Gig of the Week: February 3-9

Who: Jason Winikoff Crescent Quintet
Where: Frankie’s Jazz Club. 755 Beatty Street. Vancouver.
When: February 9, 2020, 8pm

New Orleans. Two small words that mean everything when it comes to music, and specifically when it comes to jazz.

Drummer Jason Winikoff knows this, and knows that there’s a huge responsibility anytime you do a gig focusing on music from that great city. He lived there for almost a decade, studying with teachers like Geoff Clapp, Jim Markway, and Jesse McBride. And on February 9th, he’s leading a band stuffed with Vancouver talent into Frankie’s Jazz Club, playing tunes associated with New Orleans’ long musical history.

“NOLA music has never just been one thing.”

It’s easy to stick to the hits when it comes to New Orleans music. Even if you just kept to music popularized by Louis Armstrong you could fill weeks of shows with great tunes. But Winikoff plans to delve deeper than that, and believes that the vocabulary of NOLA jazz is far broader than its association with traditional jazz.  He says that the gig will figuratively have two sides: the trad side, featuring music by the likes Jelly Roll Morton, King Oliver, and the Original Dixieland Jazz Band, and the “contemporary/modern” side, that will include tunes by composers like Ellis Marsalis and Harold Battiste.

Although Winikoff isn’t originally from New Orleans, he has some strong opinions regarding other people’s opinions about the music from the Crescent City: “One of the things that annoyed me most when I moved to Vancouver was the amount of people saying that they play authentic New Orleanian music. What does that even mean? In almost every case, it referred to a static picture of a romanticized musical past; New Orleanian music was the soundtrack to 1920s speakeasies. Nothing else. Trad is undeniably a part of that city’s musical history. But there is so much more to the music many call jazz (Black American Music) in New Orleans than just Louis Armstrong. New Orleanians didn’t stop innovating in the jazz idiom after the ’20s; that music continued to develop and diverge into a variety of directions. There were, and are, also many who continue to play trad there. Then there is the music that has an undeniable New Orleanian influence – whether written by someone from the Crescent City or not. NOLA music has never just been one thing.”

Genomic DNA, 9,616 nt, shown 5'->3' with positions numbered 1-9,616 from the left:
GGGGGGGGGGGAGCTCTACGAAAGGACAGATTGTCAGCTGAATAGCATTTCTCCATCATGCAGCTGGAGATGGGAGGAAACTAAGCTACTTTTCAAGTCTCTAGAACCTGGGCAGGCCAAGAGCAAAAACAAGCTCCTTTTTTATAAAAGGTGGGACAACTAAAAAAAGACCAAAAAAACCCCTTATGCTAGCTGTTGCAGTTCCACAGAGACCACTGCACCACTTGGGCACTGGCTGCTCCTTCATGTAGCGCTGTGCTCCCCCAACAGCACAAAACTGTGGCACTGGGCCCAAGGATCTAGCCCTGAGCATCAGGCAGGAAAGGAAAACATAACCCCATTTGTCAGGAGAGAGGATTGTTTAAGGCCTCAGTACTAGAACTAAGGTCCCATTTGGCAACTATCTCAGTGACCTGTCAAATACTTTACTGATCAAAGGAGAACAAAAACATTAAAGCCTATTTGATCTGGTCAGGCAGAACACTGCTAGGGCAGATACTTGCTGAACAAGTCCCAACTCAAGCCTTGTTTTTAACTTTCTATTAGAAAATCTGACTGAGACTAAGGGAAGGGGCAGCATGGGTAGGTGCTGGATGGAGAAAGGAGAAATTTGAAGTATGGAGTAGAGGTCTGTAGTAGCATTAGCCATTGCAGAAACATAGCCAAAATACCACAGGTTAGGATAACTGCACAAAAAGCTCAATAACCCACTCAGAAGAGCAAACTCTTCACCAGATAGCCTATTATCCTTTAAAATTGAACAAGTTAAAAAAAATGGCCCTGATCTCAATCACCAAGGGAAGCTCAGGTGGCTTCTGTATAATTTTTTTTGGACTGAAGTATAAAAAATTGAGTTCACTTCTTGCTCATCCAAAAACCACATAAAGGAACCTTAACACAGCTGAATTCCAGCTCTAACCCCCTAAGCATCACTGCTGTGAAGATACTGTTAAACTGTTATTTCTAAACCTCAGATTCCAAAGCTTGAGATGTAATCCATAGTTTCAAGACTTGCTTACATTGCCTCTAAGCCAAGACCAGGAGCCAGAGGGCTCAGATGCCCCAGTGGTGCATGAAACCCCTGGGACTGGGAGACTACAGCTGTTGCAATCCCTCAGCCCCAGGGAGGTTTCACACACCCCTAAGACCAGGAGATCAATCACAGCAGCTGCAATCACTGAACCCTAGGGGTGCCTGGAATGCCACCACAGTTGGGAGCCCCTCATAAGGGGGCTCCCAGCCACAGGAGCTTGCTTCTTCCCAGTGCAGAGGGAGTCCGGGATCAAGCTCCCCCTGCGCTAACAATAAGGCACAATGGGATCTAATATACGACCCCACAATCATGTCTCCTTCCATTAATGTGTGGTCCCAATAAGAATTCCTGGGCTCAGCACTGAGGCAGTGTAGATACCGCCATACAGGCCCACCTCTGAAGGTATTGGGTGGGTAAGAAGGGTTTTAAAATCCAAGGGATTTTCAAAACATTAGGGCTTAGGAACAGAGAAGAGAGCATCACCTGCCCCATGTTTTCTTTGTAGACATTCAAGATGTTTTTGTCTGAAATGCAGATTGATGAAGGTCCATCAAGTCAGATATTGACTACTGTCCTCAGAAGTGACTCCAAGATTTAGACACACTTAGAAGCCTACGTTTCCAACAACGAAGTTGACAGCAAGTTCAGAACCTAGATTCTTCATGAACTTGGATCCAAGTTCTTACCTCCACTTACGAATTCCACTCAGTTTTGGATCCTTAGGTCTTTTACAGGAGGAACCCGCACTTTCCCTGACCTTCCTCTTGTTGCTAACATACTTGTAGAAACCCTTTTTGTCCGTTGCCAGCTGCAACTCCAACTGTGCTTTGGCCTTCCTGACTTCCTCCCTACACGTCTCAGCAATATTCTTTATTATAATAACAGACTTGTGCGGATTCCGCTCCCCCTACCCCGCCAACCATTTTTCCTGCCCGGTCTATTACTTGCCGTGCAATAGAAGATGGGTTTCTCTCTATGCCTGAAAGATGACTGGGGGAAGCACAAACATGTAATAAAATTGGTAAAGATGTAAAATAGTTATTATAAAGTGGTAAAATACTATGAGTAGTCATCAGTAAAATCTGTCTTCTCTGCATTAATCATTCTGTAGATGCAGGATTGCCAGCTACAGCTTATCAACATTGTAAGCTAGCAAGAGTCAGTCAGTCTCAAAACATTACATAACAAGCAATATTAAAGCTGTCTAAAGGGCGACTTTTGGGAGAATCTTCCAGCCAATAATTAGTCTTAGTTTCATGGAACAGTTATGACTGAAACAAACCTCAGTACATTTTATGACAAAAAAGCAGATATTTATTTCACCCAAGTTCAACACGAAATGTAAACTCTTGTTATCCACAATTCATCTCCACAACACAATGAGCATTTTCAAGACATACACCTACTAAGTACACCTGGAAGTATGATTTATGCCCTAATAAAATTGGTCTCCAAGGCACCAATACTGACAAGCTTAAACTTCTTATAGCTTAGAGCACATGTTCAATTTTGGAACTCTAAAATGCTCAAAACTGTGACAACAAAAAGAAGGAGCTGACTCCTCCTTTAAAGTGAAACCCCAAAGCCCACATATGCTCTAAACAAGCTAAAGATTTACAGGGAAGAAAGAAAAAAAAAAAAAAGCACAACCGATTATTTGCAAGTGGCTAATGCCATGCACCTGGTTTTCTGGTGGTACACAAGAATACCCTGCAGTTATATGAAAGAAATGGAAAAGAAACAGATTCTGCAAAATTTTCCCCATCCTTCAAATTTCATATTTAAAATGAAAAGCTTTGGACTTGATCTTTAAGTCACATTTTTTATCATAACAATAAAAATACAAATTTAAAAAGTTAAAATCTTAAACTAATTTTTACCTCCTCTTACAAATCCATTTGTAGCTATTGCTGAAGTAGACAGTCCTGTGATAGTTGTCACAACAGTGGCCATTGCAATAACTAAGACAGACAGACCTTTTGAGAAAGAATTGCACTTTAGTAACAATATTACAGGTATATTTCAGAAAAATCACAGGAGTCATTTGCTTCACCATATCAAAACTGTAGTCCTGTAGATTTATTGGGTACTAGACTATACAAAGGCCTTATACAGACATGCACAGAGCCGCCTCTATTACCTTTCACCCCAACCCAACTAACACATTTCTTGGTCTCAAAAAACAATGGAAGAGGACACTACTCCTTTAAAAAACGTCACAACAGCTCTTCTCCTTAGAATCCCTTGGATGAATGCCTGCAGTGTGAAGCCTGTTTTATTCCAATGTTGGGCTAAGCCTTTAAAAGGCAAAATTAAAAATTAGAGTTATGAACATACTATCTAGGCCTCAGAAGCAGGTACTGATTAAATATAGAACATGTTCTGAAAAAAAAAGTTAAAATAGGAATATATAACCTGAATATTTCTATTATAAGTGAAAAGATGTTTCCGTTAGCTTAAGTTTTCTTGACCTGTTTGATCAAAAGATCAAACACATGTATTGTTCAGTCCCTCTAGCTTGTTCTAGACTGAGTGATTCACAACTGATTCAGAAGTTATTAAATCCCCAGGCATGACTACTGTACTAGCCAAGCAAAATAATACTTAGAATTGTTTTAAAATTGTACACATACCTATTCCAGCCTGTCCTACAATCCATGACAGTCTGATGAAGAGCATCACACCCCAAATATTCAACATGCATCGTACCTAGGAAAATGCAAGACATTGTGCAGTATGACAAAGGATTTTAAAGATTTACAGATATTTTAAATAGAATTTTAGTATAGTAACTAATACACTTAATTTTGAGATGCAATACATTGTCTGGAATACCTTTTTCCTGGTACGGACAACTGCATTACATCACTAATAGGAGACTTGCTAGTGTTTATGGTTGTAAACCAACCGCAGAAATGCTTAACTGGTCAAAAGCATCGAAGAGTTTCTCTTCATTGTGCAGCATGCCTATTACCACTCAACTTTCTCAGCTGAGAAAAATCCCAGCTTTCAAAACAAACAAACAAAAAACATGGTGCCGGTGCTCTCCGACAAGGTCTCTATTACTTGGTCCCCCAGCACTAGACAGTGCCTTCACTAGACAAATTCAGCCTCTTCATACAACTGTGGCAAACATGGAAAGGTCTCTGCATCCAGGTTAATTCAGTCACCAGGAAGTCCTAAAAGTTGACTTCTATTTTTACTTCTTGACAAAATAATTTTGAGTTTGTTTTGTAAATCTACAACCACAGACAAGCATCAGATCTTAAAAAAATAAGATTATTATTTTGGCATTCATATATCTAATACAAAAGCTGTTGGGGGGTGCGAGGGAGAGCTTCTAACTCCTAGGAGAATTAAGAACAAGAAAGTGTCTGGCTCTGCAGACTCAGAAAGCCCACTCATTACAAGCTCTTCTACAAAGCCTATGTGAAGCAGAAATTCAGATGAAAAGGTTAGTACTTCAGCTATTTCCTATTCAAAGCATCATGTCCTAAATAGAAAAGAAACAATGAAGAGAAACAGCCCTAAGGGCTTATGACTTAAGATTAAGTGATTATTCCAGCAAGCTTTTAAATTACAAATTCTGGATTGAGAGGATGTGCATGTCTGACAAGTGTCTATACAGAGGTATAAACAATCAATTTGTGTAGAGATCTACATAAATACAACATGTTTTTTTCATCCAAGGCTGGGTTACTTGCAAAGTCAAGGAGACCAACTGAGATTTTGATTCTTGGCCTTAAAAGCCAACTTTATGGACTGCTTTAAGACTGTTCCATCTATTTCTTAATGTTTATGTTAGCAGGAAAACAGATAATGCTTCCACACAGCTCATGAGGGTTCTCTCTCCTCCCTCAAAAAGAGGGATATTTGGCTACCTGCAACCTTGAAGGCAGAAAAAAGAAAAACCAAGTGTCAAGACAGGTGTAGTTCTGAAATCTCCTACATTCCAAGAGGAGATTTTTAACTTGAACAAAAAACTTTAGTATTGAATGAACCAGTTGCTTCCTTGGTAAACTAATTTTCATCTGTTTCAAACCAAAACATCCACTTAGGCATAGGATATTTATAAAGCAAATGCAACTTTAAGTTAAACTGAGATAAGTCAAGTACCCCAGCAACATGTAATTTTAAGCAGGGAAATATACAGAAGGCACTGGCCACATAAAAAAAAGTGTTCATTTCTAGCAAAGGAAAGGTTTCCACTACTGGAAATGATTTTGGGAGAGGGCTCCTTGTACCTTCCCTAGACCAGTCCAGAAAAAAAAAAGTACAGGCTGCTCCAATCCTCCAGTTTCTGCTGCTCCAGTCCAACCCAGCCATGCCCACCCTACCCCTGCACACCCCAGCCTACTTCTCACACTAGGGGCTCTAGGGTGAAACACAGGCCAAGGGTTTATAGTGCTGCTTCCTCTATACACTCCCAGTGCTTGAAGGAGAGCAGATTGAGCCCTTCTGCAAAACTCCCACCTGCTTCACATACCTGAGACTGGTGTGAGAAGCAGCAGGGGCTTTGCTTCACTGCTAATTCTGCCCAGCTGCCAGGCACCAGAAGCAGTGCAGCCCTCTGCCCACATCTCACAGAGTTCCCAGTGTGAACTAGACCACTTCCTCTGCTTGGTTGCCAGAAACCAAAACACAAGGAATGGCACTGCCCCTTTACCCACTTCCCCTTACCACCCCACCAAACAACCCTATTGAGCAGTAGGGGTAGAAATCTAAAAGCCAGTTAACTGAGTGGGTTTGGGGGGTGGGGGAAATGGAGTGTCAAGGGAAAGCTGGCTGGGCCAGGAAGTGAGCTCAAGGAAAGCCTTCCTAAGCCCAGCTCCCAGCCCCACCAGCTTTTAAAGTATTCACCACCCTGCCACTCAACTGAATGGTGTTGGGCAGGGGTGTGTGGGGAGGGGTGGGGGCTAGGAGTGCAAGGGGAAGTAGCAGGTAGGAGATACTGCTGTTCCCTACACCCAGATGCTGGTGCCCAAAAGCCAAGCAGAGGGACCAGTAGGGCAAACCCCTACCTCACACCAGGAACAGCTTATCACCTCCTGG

(Winikoff remarks on this video: “Satch doesn’t even touch his trumpet til about the E section.”)

Winikoff has hand-picked a band featuring some of Vancouver’s very best musicians to tackle this amazing music, including Noah Gotfrit, Chris Startup, Michael Coury, and 6-time Juno nominee John Stetch on piano. “John is an absolute monster who can make just about anything sound good,” says Winikoff.  “He is an extremely sensitive musician who listens very well but, above all else, is an incredibly humble person.”

He added that he thinks that this gig will challenge each musician in a different way, saying “I’m probably more excited than any audience member to  hear what this band can do.”

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Tim Reinert is a Vancouver-based writer and broadcaster who worked in the music retail industry for over 15 years. 

He is the current president of the board of directors of the Vancouver Improvised Arts Society,  and has been emceeing various jazz and improvised music shows for Coastal Jazz and other organizations for 25 years. He also hosts the the weekly jazz internet show ‘The Infidels’, which can be found here every Monday afternoon.